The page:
Rhododendron Rock at Mount Rogers
Size:  (not chosen)
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At the Grayson Highlands Park, park at the Massie Gap parking area (see coordinates). Take the Rhododendron Trail to the AT Trail (white blaze). You are heading toward the Thomas Knob shelter and then if you are going to the top, take the Mt. Rogers Spur Trail. This cache is approximately one half way to the summit. Difficult hike.
Many millions of years ago, the Appalachian Mountain chain was formed when North America was part of the supercontinent Pangaea. Huge tectonic plates pushing against each other caused an up rift and large land masses were ‘forced’ upward to form the mountains. During this time, subterranean (very deep) pressures broke through the surface to emit lava. Yes, lava as in volcanoes! Very few people know that this part of the Appalachian Mountains known as the Mount Rogers Chain is actually extinct volcanoes. Since the last eruptions occurred millions and millions of years age, there is a almost zero probability that there will be future eruptions. At one time, these mountains were much higher in elevation. During millions of years of erosion from wind and water the size has been reduced by much more than one half.
How do we know that volcanoes were here and created the current landscape? That is where geology comes in. Geologists have studied the rocks and minerals that are found in the Mount Rogers area. What have they found? No smoldering volcanoes, no flowing lava and no enormous gas/smoke plumes in the air were found. What was/is found is the aftermath of all of those events………..rocks! It is within those rocks that the ancient history can be determined. The rocks here and ‘our’ Rhododendron Rock are created by one thing, volcanoes. They are not sedimentary and few are metamorphic, they are igneous rocks from volcanoes!
The Formation Of Igneous Rocks
Just what is the nature of these igneous rocks including the Rhododendron Rock? Igneous rocks are either intrusive or extrusive. Intrusive igneous rocks are part of the super heated magma that remains below the Earth’s surface. On the other hand, extrusive igneous rock is emitted from the volcano to flow and/or fly onto the surface. By and large, these are the type of rocks found on Mount Rogers and compose the Rhododendron Rock.In order to illustrate the differing types of igneous rocks, please refer to the diagram below.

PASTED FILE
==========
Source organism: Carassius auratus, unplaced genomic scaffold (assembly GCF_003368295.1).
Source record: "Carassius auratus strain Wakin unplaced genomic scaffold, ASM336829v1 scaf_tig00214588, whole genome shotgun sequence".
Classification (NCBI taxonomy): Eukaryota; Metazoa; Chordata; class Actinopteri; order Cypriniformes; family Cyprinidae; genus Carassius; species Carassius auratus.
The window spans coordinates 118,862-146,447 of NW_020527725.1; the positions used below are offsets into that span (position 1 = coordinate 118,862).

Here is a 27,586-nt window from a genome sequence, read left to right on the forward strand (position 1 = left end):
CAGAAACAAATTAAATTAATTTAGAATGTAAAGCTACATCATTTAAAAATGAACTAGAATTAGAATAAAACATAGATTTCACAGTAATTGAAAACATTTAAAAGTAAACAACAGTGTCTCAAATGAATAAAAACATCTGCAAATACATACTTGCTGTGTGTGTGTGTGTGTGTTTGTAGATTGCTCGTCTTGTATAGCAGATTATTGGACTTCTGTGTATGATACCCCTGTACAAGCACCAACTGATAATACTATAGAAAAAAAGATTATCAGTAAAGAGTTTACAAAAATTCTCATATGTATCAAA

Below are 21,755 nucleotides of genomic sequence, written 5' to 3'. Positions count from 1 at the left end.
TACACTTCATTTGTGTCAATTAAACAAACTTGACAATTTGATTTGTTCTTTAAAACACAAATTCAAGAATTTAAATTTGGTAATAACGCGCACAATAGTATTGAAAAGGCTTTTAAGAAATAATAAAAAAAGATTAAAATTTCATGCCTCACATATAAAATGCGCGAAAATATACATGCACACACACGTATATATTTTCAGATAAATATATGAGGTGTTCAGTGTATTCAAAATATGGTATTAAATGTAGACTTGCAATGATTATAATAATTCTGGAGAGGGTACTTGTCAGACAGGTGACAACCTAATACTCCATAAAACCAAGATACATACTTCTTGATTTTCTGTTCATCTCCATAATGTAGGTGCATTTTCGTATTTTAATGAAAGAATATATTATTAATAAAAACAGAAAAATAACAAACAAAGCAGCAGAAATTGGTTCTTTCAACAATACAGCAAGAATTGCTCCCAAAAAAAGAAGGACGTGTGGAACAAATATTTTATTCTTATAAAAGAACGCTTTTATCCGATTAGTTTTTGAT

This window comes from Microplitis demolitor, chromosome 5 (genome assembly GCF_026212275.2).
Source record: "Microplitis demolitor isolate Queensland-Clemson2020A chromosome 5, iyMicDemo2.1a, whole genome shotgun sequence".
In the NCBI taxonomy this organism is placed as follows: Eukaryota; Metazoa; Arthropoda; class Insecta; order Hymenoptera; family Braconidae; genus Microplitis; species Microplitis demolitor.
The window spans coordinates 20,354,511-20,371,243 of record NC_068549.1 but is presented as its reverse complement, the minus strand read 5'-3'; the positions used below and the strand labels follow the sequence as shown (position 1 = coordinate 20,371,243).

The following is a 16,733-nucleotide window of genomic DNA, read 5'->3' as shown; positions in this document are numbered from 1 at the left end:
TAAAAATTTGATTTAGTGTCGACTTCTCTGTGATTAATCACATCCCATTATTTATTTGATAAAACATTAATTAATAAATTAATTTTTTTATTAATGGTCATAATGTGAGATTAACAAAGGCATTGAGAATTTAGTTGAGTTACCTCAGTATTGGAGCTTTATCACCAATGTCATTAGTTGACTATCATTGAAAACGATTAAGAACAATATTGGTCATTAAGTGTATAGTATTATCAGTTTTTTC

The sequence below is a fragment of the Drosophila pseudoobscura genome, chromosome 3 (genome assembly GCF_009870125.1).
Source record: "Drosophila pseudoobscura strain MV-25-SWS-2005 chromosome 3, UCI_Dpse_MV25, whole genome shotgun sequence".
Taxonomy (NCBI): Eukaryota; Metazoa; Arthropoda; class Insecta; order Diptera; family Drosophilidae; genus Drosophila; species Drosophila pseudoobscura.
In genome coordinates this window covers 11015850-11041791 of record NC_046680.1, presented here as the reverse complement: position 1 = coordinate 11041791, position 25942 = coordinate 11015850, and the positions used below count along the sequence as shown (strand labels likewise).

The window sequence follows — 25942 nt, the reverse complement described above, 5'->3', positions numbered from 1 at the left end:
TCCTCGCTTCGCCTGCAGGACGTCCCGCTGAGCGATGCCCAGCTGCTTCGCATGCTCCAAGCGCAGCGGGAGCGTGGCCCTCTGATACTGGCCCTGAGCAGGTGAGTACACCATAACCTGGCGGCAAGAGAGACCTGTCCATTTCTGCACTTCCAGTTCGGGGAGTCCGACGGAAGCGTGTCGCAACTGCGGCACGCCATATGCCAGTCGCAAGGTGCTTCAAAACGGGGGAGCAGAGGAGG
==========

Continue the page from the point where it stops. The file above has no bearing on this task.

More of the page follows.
The Rhododendron Rock is part of the larger formation known as the Rhododendron Gap. As you are hiking up from Massie Gap toward the Mount Rogers summit, there more than one large outcroppings. While the trail takes you to the Rhododendron Rock you will pass other wonderful but unnamed outcrops. There is no reason why you cannot take side trips to observe and photograph them. All are the productions of very active volcanoes. Notice the rocks that you must climb and walk on. One day, they were molten lava and you wouldn't’t be touching them!
Be very careful during this hike. At times the footing is loose and very often you will transverse large boulders and slick surfaces. This is not a trip for small children and we do not recommend that you bring them. If they do accompany you, please go slow and add an extra hour or more each way. Taking your time and assuming you will want to go to the summit, plan for at least 5 to 6 hours at a minimum. The weather can and does change quickly so dress appropriately and be prepared for change. Wear good hiking boots and a hiking stick is a must! Bring lunch and leave the area just as you found it (CITO)!
Note: For you to claim credit for this Earthcache you must complete a couple of tasks. First, post a photo of you and your group with the Rock in the background and your GPSr in hand. If you do not want to show your face in the photo, an alternative is to photograph your GPSr pointing to the rock. Secondly, email us the answers to the following questions: (1). Estimate the height of the Rhododendron Rock (2). Carefully examine the Rock and tell us the colors that you observe and (3). From the above chart, our explanation of igneous rocks and your examination, which type of igneous rock do you to believe the Rhododendron Rock is? (Hint: look for the "R") A guess is allowed!
The description of this cache could not be completed without mentioning the Wilburn Ridge ponies. It is very likely that you will encounter some of them, as many are friendly to humans. Take a lot of pictures and enjoy them. You cannot, but you will want to take one home!
A Little Friend on Wilburn Ridge
This Earthcache was approved by the Geological Society of America
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